By eliminating the need to use other plugins on your website, Shortcodes Ultimate will help make your website faster and boost the site’s performance. The possibilities are endless with this plugin, as you can even combine different shortcodes to create something truly unique.

There are tons of powerful and flexible shortcodes that you can access with this plugin out-of-the-box. The shortcodes are segmented into categories like content shortcodes, boxes, embedded shortcodes, galleries, and more. Use it for buttons, image carousels, columns, lists, RSS feeds, quotes, notes, tabs, exit popups, pricing tables, animations—the list goes on and on.

You can even use this plugin to embed YouTube videos, Vimeo content, and responsive elements from Google Maps to your website.

For those of you who want to get the most out of this plugin, consider getting a premium add-on for extra shortcodes, skins, and more.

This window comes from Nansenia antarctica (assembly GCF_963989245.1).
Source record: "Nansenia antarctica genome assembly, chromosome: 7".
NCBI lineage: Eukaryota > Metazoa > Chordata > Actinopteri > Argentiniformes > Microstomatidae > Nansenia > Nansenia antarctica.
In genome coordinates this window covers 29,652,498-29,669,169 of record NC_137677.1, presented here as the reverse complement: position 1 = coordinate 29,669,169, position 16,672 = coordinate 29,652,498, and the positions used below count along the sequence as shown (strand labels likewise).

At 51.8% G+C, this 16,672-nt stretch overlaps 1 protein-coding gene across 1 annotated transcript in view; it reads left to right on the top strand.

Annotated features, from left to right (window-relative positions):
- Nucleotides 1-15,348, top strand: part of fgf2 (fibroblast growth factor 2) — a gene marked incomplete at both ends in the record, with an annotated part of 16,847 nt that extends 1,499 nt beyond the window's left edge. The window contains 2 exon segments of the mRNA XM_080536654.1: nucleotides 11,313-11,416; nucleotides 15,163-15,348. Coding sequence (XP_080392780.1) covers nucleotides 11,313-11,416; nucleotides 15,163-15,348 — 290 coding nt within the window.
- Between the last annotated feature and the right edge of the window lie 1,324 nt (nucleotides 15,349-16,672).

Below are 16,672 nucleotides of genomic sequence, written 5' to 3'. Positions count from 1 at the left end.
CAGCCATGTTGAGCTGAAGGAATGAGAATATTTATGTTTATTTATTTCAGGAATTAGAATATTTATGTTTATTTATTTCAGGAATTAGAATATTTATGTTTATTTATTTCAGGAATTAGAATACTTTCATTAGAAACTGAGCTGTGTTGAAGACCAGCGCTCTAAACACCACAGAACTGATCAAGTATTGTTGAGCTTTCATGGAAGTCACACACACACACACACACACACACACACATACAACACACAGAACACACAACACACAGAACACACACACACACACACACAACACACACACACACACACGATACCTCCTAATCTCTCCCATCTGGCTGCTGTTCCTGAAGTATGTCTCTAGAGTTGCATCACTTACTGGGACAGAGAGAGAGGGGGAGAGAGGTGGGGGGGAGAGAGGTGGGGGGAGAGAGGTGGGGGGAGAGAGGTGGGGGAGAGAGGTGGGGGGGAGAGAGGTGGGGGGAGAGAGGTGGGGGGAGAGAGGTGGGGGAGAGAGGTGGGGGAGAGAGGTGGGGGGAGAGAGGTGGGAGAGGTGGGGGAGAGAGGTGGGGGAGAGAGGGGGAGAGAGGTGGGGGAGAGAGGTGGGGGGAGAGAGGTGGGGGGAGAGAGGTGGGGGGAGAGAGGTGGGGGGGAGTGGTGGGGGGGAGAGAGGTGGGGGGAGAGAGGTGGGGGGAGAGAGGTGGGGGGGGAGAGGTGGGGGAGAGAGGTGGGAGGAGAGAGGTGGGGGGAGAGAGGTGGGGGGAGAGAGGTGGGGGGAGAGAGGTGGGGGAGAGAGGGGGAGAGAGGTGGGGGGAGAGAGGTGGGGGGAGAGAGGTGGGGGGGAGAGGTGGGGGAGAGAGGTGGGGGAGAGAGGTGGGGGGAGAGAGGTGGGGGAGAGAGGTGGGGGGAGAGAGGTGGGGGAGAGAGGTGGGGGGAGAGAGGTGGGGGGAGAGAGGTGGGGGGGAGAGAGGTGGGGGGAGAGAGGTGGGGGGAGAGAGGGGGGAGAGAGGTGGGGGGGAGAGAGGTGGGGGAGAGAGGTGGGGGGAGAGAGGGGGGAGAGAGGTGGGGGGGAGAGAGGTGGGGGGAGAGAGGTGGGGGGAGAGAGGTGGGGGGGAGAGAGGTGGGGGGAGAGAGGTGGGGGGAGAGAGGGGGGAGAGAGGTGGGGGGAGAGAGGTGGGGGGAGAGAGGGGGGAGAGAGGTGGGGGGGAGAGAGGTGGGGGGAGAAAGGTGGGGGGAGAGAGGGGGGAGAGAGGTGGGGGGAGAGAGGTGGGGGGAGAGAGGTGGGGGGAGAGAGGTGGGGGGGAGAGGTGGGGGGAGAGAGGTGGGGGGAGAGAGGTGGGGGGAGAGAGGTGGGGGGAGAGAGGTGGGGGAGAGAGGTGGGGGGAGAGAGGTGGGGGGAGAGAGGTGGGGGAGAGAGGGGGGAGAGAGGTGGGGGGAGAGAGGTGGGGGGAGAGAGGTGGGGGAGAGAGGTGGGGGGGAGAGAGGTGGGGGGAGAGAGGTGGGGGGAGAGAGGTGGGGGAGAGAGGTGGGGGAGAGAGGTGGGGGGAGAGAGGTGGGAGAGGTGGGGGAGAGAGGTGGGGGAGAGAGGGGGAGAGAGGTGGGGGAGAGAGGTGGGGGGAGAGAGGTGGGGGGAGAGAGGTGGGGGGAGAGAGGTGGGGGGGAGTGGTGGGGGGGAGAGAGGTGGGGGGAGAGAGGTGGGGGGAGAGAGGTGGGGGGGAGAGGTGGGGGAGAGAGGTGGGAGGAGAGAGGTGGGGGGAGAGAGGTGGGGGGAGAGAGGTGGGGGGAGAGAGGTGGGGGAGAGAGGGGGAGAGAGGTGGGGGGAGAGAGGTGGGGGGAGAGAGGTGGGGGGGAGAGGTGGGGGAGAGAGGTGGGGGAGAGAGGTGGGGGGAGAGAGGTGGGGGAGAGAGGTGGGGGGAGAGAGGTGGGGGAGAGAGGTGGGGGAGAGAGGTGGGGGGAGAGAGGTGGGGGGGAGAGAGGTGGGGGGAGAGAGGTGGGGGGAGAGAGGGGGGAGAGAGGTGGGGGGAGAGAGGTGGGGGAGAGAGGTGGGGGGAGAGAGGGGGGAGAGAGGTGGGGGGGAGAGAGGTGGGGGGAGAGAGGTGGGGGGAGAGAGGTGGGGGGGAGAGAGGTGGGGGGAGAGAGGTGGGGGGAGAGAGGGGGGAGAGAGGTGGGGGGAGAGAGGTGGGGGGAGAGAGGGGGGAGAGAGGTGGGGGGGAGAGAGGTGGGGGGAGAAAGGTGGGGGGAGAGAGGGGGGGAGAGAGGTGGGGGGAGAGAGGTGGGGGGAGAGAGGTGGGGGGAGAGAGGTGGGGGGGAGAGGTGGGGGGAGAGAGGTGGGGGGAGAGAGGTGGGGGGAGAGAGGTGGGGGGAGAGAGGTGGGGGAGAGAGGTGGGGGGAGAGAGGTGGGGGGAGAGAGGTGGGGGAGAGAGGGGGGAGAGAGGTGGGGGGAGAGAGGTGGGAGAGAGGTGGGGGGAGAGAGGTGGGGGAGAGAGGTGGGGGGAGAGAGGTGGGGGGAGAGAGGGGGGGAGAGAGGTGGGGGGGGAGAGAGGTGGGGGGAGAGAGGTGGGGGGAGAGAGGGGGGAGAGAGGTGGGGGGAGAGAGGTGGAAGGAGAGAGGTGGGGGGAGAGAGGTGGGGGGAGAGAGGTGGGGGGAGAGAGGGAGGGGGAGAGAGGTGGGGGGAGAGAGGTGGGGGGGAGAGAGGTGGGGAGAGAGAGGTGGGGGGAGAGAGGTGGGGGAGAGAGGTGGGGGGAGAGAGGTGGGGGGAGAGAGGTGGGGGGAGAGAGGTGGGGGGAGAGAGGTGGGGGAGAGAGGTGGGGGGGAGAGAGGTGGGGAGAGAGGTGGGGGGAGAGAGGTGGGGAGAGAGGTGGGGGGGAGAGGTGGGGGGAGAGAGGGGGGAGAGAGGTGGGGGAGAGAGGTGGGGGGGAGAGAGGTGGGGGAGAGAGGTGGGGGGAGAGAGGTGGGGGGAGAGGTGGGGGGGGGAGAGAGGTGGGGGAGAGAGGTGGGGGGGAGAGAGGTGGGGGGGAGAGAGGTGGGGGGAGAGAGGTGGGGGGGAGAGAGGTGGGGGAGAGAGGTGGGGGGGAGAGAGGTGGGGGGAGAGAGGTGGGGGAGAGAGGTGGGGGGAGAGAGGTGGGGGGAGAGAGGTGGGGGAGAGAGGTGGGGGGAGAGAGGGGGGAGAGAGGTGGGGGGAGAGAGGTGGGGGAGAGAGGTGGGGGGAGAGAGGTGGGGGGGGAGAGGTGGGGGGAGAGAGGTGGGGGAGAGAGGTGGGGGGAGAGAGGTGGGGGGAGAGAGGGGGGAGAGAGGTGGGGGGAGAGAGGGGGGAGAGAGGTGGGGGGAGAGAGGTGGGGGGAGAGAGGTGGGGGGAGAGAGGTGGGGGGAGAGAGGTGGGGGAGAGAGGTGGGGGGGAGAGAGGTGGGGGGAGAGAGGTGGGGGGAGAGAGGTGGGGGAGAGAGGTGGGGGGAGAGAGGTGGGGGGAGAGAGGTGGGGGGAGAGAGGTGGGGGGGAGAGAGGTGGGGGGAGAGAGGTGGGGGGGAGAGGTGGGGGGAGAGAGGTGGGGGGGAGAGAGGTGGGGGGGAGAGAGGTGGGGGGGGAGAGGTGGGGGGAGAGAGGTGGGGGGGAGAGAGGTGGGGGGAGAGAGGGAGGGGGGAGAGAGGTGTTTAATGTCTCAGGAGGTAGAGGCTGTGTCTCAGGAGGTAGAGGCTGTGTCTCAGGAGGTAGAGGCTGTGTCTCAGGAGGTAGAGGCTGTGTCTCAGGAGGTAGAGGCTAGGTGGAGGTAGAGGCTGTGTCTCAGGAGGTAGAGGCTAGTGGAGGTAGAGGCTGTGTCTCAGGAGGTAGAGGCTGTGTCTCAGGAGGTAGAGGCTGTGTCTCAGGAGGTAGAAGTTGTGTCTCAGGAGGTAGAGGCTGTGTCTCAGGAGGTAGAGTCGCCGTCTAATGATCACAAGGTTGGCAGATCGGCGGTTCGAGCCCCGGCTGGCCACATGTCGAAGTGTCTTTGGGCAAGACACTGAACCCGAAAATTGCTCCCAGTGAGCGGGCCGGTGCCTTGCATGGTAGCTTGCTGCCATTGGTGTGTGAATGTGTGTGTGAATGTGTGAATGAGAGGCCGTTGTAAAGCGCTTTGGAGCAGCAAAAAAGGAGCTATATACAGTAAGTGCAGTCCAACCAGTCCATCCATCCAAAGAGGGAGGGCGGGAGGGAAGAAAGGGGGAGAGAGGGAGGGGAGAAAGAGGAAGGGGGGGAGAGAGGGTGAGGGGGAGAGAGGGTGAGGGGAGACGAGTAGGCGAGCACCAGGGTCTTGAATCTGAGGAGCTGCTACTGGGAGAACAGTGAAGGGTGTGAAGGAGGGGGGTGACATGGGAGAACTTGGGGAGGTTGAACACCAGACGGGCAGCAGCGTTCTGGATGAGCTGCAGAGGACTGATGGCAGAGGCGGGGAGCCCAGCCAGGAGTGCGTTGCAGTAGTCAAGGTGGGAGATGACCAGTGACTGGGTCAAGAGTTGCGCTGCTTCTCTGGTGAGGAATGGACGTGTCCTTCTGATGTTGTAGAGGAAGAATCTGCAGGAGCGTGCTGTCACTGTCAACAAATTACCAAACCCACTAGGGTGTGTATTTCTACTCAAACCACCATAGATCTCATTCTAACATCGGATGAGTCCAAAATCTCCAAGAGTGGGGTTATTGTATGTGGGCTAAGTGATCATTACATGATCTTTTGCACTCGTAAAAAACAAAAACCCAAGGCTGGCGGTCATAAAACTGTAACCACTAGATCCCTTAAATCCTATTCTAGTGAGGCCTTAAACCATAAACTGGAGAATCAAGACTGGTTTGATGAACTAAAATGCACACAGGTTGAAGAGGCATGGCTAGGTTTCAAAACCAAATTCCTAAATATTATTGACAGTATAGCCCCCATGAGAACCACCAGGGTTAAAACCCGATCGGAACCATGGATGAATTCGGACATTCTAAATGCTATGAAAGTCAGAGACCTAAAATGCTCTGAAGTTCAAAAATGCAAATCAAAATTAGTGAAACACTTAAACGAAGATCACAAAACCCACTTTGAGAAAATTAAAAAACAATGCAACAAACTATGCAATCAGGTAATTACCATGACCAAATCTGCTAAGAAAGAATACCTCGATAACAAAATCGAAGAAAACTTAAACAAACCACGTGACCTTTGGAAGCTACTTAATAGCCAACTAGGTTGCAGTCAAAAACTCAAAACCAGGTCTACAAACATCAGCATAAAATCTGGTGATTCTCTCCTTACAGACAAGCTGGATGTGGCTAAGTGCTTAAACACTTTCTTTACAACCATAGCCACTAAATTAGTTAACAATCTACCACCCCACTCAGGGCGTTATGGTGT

#2 — Woo Shortcodes Kit

The Woo Shortcodes Kit plugin is a bit unique compared to some of the other tools in this category. As the name implies, this plugin is built specifically for WooCommerce. So if you’re running an ecommerce website with WordPress and WooCommerce, this plugin should definitely be on your radar.

With the Woo Shortcodes Kit, you can easily add advanced functionality to your ecommerce shop. It works with most themes, and the configuration for each function is super easy. You just need to enable the function, follow the simple steps, and you’ll have the shortcodes generated in seconds.

Another reason why I like the Woo Shortcodes Kit so much is because it’s super fast. As any ecommerce site knows, a fraction of a second delay in speed could be the difference between a sale or an abandoned cart. This plugin is lightweight and won’t compromise the performance of your site.

You’ll be able to do things like customizing your add-to-cart button, manage the entire shopping cart, add testimonials, add product reviews, and more. The plugin can even help you secure your shop and adopt GDPR laws for selling online. More than 7,000 online stores rely on the Woo Shortcodes Kit.